Page 9 - Jewish Book Annual Volume 22

Basic HTML Version

S
t e in b a c h
— I
n tro duct io n
Only those books merit the role of cultural ambassador which
activate the faculties of discernment and discrimination, which
awaken the critical instinct and prod the intellect, which become
catalysts enhancing the reader’s self-knowledge and also open
gateways to tru th and to the pursuit of reality.
I l l
The editors and the Editorial Advisory Board of the
Jewish
Book Annual
were guided by the above criteria in preparing
Volume 22 of our Jewish literary perennial. It would be chimeri­
cal to aver that the picture of Jewish literacy limned earlier
in this Introduction bears more than a coincidental resemblance
to the sad cultural configuration of our contemporary American
Jewish community. We are admittedly more hopeful than san­
guine about the end results being achieved by the Jewish Book
Council to implement its avowed aim “to revive among both
young and old the traditional zeal for Jewish knowledge and
the custom of setting aside time periodically for the reading of
the Jewish classics as well as contemporary works.”
And yet it cannot be gainsaid that some progress is being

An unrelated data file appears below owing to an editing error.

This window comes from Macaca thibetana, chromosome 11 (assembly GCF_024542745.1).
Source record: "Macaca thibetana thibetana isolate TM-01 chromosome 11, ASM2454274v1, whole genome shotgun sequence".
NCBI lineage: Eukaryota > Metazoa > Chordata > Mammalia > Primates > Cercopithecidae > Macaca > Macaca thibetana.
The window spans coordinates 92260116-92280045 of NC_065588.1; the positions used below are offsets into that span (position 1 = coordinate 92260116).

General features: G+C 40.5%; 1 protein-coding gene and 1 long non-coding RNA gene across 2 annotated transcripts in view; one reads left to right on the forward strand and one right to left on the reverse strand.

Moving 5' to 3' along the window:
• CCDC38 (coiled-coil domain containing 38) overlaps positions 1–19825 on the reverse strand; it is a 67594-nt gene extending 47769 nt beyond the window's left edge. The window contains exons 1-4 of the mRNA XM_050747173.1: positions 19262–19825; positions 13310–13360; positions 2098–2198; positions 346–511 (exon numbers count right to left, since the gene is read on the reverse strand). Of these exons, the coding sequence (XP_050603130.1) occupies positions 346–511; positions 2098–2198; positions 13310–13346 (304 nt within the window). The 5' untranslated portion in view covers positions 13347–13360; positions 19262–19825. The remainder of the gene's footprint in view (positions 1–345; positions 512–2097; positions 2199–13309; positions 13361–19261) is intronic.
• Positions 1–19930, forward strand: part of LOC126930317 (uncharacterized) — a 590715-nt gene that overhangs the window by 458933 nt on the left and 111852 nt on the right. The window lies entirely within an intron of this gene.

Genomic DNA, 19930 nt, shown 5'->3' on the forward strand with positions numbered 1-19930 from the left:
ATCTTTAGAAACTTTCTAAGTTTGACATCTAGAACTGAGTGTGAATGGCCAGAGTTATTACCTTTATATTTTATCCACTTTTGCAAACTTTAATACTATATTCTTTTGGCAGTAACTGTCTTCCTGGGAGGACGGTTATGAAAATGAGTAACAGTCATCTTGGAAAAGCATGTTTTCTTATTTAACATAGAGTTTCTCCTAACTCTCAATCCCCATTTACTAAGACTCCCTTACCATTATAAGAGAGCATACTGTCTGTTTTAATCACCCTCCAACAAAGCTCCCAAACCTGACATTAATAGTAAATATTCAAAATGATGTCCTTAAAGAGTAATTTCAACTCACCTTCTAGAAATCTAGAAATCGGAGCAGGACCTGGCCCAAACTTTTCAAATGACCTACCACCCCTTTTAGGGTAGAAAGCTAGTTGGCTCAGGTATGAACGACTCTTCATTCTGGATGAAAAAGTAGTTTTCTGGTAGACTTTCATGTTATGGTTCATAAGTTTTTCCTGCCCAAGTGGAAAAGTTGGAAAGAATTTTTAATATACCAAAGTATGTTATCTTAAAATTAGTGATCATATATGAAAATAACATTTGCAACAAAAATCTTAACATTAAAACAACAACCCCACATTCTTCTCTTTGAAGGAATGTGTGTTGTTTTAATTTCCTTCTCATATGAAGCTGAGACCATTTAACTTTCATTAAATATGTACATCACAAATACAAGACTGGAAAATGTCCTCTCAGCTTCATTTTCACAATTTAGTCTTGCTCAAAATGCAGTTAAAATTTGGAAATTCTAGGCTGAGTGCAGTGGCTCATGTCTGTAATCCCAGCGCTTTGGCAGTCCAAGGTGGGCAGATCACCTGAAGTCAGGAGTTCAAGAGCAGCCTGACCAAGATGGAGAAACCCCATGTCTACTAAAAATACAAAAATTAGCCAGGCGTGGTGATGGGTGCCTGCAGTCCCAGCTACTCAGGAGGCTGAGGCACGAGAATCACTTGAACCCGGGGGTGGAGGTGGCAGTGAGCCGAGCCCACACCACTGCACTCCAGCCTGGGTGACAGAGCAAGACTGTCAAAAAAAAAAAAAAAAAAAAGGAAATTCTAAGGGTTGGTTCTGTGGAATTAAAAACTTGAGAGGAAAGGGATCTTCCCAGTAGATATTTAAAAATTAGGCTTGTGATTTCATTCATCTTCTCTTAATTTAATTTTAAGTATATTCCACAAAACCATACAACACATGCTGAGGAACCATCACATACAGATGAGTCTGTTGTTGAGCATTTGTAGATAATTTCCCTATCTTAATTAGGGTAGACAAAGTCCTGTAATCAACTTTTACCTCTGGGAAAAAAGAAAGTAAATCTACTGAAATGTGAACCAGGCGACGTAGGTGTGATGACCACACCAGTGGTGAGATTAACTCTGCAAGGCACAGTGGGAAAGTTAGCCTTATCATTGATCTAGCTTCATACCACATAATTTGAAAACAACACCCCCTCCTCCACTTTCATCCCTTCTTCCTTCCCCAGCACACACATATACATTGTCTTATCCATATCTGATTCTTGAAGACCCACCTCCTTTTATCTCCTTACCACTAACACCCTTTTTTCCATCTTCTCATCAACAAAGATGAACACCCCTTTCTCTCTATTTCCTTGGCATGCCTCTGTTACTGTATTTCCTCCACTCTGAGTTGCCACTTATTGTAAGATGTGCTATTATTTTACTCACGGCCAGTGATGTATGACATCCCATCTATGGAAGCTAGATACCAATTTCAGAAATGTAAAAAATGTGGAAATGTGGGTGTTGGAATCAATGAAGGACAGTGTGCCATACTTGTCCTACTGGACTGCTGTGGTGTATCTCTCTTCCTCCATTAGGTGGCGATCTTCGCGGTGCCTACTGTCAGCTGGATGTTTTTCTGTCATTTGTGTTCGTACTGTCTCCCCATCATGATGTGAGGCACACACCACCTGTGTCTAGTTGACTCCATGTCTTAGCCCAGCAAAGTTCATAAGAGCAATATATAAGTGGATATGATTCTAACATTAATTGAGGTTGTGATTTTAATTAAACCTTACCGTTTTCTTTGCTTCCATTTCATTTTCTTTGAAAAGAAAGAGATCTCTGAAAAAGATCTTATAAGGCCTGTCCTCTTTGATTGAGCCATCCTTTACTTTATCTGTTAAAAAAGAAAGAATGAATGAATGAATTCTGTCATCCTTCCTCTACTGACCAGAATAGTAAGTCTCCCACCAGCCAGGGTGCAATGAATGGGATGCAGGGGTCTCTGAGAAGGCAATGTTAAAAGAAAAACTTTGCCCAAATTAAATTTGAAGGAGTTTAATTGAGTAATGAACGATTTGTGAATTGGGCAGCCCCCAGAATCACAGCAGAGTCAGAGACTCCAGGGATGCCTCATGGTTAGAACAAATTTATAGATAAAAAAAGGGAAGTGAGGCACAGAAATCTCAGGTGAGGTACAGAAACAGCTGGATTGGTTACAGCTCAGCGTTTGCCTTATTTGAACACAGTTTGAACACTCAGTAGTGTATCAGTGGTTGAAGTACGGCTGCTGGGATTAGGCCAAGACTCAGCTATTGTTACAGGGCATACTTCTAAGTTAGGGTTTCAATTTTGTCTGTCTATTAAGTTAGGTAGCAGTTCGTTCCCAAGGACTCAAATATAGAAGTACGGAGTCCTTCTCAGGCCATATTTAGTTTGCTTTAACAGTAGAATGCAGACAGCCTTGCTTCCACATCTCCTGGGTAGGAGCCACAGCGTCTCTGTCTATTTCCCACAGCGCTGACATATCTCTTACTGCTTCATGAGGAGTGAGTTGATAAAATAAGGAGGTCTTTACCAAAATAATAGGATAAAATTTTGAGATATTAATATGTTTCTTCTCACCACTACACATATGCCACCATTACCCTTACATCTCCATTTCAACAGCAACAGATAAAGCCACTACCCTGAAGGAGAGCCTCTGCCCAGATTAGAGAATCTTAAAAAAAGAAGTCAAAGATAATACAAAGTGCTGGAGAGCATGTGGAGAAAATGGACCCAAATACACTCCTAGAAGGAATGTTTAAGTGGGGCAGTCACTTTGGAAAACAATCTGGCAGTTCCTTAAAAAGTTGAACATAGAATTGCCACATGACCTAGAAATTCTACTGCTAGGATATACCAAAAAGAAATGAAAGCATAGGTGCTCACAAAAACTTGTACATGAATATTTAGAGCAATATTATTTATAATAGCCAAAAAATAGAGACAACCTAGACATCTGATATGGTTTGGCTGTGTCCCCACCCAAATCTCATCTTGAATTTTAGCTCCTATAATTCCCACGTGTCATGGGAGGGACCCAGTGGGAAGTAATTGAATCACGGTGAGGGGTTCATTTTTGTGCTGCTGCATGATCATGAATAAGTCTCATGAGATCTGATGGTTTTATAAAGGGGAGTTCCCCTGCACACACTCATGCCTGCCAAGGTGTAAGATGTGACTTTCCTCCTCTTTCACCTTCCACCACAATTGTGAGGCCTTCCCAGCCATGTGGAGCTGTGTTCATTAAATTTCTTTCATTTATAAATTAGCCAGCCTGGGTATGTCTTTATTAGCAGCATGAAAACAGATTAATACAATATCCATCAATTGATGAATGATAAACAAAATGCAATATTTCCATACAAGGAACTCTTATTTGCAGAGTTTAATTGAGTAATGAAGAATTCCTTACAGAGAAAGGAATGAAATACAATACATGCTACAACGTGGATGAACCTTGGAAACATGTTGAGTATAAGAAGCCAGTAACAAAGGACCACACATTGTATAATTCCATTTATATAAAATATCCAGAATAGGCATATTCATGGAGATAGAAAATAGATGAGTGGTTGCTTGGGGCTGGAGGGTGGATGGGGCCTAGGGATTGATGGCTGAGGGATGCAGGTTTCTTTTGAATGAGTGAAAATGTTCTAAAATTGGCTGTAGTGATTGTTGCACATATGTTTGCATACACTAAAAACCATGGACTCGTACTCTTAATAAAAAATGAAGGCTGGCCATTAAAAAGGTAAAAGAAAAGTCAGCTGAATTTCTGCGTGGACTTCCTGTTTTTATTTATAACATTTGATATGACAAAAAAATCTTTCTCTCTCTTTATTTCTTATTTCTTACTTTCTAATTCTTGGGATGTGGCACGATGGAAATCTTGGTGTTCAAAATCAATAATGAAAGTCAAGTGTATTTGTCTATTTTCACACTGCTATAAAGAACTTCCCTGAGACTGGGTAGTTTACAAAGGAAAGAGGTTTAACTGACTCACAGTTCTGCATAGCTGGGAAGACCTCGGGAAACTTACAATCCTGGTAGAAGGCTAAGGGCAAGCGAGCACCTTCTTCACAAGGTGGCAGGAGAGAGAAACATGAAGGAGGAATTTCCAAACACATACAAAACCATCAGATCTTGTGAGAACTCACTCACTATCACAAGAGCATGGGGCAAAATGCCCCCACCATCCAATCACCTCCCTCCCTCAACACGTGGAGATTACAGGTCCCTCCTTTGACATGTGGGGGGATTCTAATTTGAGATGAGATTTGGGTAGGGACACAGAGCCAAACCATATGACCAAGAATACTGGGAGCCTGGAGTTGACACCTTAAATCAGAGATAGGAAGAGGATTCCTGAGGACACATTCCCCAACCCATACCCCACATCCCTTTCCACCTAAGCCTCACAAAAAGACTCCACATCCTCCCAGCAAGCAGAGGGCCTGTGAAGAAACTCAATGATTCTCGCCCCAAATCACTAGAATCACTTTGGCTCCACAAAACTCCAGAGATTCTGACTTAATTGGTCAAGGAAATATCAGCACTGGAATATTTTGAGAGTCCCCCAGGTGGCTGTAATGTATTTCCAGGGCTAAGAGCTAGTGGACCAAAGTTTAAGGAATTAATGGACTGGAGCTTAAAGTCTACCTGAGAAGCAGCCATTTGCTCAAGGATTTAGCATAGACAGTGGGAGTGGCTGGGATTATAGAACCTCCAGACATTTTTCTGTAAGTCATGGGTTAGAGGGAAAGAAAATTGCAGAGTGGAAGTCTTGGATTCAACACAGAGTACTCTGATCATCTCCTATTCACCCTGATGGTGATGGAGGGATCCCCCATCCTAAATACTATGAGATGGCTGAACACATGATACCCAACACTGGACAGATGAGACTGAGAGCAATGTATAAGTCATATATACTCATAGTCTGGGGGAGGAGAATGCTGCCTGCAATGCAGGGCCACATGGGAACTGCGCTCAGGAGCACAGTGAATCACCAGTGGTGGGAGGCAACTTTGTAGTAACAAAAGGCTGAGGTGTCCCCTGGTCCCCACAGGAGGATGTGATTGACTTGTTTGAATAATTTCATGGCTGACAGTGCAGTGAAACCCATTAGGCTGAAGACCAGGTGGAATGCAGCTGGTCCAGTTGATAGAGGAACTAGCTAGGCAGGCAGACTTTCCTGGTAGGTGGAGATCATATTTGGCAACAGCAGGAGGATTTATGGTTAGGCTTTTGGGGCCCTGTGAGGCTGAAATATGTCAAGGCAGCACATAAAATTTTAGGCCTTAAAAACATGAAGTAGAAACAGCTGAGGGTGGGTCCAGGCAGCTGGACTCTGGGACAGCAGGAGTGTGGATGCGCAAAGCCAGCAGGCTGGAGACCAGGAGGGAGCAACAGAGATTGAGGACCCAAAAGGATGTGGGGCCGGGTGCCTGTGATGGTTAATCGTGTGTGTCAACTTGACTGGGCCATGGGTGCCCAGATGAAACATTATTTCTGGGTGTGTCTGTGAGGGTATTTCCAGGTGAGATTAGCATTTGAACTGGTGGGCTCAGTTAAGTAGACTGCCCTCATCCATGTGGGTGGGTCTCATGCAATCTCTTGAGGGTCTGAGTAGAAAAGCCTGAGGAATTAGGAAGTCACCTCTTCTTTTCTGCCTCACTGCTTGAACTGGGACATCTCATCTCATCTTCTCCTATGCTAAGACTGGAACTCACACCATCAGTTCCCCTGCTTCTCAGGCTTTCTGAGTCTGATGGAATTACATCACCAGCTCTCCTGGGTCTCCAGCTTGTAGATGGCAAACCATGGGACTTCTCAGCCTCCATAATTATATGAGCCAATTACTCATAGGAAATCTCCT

achieved. Each succeeding Jewish Book Month, as Rabbi Philip
Goodman’s report in this volume attests, is exercising greater
influence upon Jewish communities everywhere. More Jewish
libraries are being established. Additional resource materials
are being made available by the Jewish Book Council to comply
with the growing demands imposed on us. Hundreds of organi­
zations throughout the country turn to the Council for advice
in programming and especially in sponsoring Jewish book fairs.
Like its 21 forerunners, this volume presents seven bibliog­
raphies—American Jewish Non-Fiction Books, American Jewish
Fiction Books, American Jewish Juvenile Books, American
Hebrew Books, American Yiddish Books, Anglo-Jewish Books,
and Selected Hebrew Books in Israel—which combine into a
formidable affirmation of the vitality of Jewish creativity. These
works, originating in several lands, are added links in the im­
perishable thesaurus of Jewish literature. A glance at the table
of contents will, it is hoped, reveal our aim to pay more than
lip service to our cultural heritage. We humbly anticipate that
what Virginia Woolf calls “the flickering of that innermost
flame” will glow, at least in some slight measure, from the three
candles burning side by side in our trilingual candelabrum.
We trust that by conforming to the architecture of the Jewish
spirit, they may diffuse a bit more light on the pattern of
literary arabesques fashioned by the Jewish mystique.